Late bloomers provide plenty of garden options
Late bloomers abound. Frank McCourt didn’t publish his first book, “Angela’s Ashes,” until he was 66. Norman Maclean was 74 when he published his first and only novel, “A River Runs Through It.” In the garden, we often find we need something to grow and bloom quickly, later in the garden here than we might like.
Annual sweet alyssum (Lobularia maritima) is a fast-growing favorite of beneficial insects including butterflies and ladybugs. These low-growing flowers are great when spilling over the edges of beds and containers. They also work well growing next to a path or walkway. The fragrance varies by variety but is always strongest in the evening. The flowers bloom in shades of peach-apricot, pink, white, rose, lavender and deep purple.
The tried-and-true older varieties grow easily from seed. They often self-sow, reappearing every year. Alyssum plants are not only cold-hardy and able to withstand light frosts, but tolerate droughts as well. They flower best in spring and fall, sometimes taking a break during the hottest days of summer.
The plants grow just 4 to 6 inches high, spreading 6 to 9 inches across. They look nice added to containers, especially when planted along the rim and allowed to hang over the edge. Because alyssum is so short, it is useful as temporary ground cover.
Cornflowers (Centaurea cyranus) are also loved by pollinators. Often called bachelor’s buttons, these are shaped like miniature carnations on top of 36- to 48-inch-tall plants. The lightly fragrant petals come in shades of blue, white, rosy pink and almost black.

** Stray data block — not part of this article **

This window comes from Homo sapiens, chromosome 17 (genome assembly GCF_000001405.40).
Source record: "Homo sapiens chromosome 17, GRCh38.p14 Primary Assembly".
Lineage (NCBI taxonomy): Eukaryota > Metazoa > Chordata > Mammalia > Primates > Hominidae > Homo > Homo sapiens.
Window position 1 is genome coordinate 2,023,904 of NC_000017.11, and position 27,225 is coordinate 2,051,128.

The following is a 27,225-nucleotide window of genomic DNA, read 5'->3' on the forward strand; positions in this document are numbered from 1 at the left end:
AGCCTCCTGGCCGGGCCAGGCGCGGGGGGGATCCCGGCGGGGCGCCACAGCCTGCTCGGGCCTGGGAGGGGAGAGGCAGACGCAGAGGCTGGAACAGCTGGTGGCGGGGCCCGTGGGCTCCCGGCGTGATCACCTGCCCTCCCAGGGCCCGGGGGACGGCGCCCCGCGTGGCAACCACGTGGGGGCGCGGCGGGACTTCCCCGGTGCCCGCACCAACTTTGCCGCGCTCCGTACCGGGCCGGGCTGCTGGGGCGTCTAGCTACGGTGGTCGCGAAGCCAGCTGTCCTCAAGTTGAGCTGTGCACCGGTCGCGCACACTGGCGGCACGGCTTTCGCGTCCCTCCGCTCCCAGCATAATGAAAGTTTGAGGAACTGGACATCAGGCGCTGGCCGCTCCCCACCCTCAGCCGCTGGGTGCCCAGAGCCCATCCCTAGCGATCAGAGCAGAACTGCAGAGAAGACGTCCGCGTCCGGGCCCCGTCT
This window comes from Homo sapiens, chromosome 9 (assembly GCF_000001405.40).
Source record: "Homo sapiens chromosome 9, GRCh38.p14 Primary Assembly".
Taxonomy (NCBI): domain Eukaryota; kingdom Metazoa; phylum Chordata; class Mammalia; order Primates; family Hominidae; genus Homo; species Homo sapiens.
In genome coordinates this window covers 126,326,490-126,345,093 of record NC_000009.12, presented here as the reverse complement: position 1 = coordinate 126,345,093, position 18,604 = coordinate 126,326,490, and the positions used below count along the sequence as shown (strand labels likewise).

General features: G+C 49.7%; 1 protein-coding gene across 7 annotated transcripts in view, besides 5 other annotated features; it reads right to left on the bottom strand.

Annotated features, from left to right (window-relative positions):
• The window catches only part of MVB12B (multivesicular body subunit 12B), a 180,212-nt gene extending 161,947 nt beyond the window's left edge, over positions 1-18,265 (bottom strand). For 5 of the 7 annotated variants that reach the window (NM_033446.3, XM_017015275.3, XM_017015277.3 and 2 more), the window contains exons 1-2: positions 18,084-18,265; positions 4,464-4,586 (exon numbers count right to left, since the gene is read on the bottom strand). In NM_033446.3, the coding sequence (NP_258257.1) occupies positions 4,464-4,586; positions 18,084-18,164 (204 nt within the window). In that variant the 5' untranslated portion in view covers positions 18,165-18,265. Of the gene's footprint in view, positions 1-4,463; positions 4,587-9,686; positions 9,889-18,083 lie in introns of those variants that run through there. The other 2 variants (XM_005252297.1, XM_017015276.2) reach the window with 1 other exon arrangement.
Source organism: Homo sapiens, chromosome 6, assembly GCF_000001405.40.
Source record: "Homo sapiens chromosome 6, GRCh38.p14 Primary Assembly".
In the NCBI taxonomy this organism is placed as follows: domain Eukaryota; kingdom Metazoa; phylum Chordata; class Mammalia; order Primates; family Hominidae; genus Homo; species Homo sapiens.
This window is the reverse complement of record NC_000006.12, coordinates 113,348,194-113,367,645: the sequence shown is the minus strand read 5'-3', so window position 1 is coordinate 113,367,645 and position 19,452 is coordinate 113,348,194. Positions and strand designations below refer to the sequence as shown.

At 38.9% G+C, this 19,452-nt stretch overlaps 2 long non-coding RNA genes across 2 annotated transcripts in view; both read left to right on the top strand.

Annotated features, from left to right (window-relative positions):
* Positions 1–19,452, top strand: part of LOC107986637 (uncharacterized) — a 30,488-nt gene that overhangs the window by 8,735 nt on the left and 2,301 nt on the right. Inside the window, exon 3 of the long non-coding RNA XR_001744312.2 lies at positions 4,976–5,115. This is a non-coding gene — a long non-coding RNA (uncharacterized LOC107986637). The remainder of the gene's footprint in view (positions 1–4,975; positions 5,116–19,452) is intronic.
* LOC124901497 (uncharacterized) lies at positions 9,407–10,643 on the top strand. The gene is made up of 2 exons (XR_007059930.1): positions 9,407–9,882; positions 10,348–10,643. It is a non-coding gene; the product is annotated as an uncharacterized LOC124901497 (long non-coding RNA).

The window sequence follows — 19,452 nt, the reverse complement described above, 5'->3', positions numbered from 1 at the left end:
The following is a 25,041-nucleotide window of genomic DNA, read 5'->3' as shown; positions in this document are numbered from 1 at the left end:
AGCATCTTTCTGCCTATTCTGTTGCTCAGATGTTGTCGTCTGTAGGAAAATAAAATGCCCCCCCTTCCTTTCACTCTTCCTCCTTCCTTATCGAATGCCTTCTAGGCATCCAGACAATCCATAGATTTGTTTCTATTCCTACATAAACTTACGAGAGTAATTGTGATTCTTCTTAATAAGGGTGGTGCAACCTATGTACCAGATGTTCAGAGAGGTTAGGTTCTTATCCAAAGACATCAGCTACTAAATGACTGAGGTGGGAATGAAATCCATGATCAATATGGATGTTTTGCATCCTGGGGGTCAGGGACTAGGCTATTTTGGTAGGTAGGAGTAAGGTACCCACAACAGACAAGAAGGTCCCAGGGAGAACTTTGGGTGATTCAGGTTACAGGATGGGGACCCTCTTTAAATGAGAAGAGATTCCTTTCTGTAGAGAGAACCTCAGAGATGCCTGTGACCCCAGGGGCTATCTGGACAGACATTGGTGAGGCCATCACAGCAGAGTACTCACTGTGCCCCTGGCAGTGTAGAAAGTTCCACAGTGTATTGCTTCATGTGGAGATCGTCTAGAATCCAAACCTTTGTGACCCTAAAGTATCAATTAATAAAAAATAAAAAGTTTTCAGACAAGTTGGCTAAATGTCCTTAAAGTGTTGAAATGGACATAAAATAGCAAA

You can keep cornflowers in bloom longer by deadheading the spent flowers. You can also direct seed them every two weeks to extend the bloom time. Cornflower is an excellent cut flower and can even be dried as an everlasting. Be sure to pick the flowers just as they open, well before they start to wilt. An infusion of cornflower petals can be used as a treatment for puffy or swollen eyes.
In the vegetable garden, quick-growing crops include radishes, Raphanus sativus, which will be ready to pull up in just 30 days or so. In addition to traditional round red cherry radishes, try the more elegant French breakfast variety with white tips on elongated roots. There are several popular mixes of radishes, so you can get some of every color in one packet.
Because they mature so quickly, plant radishes every week so you have a continuous crop. Once summer heat sets in, hold off planting radishes until it’s closer to fall, or they will bolt and go to seed. Radishes need at least 1 inch of water per week. If you let the soil dry out, the roots will taste woody or pithy.
So, fill in gaps in the garden and gaps in your dreams. Late bloomers in life and in the garden teach us to live in the moment.